There are a number of recommended approaches developers can consider when incorporating ethics into their operations. These methods, detailed below, target and mitigate the primary concerns related to data privacy and management at an organizational scale:
The occurrence of bias and discriminative generalizations in training datasets is an issue that must be addressed to ensure machine learning models are impartial once deployed. Through an enhanced data curation and annotation method, data scientists can easily reduce discriminatory instances in biased data.
It’s an often unspoken fact that a portion of the data labeling industry relies on labor in less-than-ideal circumstances, with reports showing many third-party annotators struggling with low pay, lack of job security or employee support, and little opportunity for advancement. But many data labeling providers, like our partners at iMerit, have proven that you can provide high-quality data services while establishing a higher standard for working conditions and real opportunities for growth across locations in the United States, Europe, Bhutan, and India.
If you’re not outsourcing your labeling, it’s still important to recognize the critical work that goes into annotation within your organization. Downplaying the importance of data work even occurs at the academic level, as “publications that report solely on datasets are typically not published. If they are published without a corresponding model or technical development, they are typically relegated to a non-archival technical report, rather than published in a top-tier venue.”
Determining an ML model's use requirements and intentions early on will help ML teams stick to reasonable boundaries for its intended purpose once it reaches production. Clearly stipulate the conditions of a model’s execution through documentation, which will communicate the capabilities of the technology and the applications it’s approved for.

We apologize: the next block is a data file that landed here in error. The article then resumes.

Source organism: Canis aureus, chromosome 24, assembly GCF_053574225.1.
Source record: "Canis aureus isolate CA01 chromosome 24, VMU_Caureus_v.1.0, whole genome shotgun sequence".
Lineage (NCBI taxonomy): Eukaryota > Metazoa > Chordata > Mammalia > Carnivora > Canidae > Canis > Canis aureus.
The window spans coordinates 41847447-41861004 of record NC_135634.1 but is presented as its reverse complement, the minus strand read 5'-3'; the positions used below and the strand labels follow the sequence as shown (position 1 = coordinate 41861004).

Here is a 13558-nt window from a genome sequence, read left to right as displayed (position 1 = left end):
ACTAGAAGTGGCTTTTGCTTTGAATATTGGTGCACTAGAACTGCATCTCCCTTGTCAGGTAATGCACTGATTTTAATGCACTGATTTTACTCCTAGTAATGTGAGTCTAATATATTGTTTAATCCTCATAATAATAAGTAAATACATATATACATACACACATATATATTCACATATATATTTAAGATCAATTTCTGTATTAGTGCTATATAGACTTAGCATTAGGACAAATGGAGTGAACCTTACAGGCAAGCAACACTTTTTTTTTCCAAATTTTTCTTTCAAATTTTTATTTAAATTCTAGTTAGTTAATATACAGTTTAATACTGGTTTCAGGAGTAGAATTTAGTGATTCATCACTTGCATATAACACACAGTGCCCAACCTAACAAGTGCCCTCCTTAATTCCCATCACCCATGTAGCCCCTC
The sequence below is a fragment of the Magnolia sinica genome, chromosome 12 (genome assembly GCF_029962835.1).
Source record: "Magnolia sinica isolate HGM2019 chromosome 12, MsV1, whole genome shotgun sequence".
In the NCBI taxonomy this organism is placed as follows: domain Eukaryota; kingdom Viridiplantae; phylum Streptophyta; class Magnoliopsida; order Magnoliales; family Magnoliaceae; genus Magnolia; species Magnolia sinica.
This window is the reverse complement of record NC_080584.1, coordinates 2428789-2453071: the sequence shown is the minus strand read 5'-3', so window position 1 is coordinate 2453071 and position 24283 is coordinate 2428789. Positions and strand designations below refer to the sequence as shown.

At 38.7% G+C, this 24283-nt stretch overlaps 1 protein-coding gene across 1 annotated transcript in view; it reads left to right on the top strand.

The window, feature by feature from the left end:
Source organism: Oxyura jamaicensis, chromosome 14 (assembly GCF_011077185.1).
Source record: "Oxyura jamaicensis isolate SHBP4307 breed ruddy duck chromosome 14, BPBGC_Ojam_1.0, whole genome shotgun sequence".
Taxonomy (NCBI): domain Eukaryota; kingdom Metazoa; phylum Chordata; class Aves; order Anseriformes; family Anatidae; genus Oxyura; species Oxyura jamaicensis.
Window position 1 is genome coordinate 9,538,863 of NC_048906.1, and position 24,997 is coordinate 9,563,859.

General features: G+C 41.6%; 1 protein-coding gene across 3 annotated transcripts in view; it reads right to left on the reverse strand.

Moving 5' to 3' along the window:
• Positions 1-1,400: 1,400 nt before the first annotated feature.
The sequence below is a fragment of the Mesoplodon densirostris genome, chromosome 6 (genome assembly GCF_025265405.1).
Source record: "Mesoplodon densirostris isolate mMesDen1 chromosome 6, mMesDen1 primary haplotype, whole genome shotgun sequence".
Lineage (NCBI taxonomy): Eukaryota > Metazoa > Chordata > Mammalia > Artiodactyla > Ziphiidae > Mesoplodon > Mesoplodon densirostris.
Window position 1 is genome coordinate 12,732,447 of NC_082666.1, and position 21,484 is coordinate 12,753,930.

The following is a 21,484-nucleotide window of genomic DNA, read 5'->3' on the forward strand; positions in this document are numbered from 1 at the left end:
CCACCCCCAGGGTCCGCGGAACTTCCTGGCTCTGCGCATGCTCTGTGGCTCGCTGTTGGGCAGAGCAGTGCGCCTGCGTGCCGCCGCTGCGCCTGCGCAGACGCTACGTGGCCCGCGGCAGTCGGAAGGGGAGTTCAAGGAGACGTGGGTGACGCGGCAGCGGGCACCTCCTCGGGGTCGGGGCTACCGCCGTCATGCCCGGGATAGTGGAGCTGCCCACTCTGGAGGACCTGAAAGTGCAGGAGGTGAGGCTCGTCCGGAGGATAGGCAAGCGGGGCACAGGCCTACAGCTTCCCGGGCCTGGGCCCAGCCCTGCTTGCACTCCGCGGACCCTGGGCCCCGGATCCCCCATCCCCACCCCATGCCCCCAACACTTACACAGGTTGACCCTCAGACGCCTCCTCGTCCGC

Practice transparency as an organization in terms of data acquisition and highlight efforts to comply with laws and regulations regarding how you intend to use the data and to what end. Demonstrate a commitment to protecting data from unauthorized use and distribution through forthcoming data protection policies and emphasizing partnerships with equally compliant parties.
When debating the future role of ethics in the ML space, the verdict is already in. Ethical development will play a necessary part in successfully deploying technologies that conform to regulations that, in a matter of years, will be enforced for AI applications industry-wide. Some organizations, such as the Institute for Ethical AI & Machine Learning, are already working to create practical frameworks around ethical AI development.
Until similar frameworks are widely adopted, ML teams have the choice of setting a precedent and acknowledging future expectations or risk paying the heavy price that big tech may be able to afford for now, but certainly not long-term, as it becomes clear that they’re fighting a losing battle.
At Superb AI, we take the ethical development of AI, specifically computer vision datasets and models, very seriously. That’s why we make it a point to provide data preparation automation that helps teams of all shapes, sizes, and funding build quality datasets fast, as well as only work with managed service providers and technical partners that take ethics seriously, like Datapure and their goal of empowering women leaders.